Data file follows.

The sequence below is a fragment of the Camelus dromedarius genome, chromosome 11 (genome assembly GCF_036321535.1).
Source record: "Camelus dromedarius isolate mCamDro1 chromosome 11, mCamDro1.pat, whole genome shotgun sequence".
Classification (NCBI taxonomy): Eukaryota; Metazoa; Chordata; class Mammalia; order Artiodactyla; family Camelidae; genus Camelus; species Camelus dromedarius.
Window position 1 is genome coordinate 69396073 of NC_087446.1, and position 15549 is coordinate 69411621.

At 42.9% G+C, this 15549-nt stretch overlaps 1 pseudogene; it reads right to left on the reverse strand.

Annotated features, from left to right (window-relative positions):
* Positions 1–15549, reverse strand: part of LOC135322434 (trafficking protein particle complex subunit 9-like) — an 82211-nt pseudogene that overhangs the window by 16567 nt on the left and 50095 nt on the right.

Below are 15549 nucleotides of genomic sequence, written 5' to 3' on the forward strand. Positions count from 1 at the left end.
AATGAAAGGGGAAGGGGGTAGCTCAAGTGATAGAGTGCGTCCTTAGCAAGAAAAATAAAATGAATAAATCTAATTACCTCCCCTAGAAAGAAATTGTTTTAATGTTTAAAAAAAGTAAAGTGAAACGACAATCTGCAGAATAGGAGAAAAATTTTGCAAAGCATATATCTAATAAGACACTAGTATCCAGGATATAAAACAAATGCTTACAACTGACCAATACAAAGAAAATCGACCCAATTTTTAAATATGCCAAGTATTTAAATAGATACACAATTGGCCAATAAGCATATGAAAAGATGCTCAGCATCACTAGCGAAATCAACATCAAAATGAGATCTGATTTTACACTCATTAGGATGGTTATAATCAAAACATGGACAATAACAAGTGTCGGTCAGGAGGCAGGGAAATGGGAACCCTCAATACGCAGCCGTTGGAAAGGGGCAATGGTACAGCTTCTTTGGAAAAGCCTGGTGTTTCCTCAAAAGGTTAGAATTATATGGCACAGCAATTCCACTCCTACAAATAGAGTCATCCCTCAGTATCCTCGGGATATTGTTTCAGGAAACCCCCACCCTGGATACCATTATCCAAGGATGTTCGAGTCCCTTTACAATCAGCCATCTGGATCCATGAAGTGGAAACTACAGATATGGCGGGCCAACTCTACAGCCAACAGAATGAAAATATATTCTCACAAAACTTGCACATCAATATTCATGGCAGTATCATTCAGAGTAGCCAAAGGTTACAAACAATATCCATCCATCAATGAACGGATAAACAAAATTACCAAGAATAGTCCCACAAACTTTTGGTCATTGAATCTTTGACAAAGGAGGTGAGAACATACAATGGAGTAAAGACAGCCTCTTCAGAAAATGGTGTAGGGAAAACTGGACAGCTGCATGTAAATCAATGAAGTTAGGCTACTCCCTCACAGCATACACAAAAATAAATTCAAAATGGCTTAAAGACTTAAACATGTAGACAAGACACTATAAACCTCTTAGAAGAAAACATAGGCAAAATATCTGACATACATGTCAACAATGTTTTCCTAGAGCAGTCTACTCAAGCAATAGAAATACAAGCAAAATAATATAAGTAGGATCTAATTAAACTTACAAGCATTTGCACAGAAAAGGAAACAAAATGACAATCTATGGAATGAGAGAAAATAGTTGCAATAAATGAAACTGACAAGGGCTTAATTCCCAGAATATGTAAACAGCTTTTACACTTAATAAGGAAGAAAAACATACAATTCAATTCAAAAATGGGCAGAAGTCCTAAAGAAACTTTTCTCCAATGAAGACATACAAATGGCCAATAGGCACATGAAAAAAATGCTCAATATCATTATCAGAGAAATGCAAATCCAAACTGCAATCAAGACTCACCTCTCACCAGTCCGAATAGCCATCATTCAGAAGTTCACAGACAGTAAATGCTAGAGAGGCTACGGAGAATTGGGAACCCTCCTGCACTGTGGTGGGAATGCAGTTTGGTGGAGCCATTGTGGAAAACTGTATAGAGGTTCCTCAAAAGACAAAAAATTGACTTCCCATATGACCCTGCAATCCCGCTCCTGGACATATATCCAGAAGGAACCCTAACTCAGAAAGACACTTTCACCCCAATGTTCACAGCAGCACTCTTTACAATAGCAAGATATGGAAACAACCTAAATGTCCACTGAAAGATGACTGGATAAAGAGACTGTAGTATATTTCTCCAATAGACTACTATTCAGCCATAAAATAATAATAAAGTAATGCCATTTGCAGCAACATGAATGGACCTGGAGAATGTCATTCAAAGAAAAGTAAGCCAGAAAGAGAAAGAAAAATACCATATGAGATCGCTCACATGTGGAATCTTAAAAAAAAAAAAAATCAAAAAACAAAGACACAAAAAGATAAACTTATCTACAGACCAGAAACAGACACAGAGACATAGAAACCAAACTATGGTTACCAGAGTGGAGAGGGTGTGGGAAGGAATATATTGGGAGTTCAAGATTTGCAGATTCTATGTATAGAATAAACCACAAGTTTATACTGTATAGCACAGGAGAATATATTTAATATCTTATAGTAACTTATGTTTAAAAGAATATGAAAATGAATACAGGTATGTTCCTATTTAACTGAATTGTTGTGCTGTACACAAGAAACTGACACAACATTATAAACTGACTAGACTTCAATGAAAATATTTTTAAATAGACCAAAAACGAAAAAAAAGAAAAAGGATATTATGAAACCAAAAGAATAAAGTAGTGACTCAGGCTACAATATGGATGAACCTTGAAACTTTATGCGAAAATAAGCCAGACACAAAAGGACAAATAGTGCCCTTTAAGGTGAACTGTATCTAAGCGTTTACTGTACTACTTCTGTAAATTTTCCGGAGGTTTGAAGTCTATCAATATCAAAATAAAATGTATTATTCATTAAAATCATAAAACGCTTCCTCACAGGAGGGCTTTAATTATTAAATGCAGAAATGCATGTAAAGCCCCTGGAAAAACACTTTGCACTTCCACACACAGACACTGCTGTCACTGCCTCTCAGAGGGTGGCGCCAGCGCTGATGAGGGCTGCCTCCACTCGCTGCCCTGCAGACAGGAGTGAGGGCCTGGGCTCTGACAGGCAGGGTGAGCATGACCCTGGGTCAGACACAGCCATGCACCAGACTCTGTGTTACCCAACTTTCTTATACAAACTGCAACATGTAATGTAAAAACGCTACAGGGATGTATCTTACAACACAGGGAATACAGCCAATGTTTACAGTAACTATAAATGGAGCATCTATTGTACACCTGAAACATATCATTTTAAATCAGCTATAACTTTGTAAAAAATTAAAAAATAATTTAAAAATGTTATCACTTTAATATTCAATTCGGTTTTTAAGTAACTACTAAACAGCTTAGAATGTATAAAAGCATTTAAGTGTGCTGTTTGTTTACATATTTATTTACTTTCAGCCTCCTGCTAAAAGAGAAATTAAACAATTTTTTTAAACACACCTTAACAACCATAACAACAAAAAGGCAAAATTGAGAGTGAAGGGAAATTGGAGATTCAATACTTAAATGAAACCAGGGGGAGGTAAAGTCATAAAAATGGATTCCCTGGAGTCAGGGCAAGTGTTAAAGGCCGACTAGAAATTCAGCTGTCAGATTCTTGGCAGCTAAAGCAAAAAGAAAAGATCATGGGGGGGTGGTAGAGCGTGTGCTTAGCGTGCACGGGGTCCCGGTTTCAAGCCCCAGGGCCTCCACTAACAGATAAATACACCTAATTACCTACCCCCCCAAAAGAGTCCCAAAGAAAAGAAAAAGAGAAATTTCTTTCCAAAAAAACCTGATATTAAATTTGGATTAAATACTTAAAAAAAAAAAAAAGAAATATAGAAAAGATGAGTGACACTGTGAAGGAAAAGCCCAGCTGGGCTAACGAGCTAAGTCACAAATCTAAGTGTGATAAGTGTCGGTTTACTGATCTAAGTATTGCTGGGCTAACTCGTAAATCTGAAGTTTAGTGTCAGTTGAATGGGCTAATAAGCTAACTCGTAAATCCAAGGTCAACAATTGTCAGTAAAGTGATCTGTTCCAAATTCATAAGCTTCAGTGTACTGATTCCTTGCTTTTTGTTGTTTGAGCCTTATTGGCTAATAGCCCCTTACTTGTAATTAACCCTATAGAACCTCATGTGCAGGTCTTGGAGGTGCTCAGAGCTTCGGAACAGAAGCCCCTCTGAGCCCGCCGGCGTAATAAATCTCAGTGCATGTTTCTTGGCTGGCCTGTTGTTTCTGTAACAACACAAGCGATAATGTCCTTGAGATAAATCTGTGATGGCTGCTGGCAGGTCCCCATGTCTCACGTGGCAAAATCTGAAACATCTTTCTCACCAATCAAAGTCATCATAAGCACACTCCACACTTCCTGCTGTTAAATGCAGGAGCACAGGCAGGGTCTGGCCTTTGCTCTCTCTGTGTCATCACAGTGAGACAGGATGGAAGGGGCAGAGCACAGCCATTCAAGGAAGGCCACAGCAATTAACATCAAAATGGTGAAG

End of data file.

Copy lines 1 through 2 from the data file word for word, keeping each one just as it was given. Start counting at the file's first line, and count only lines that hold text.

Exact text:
The sequence below is a fragment of the Camelus dromedarius genome, chromosome 11 (genome assembly GCF_036321535.1).
Source record: "Camelus dromedarius isolate mCamDro1 chromosome 11, mCamDro1.pat, whole genome shotgun sequence".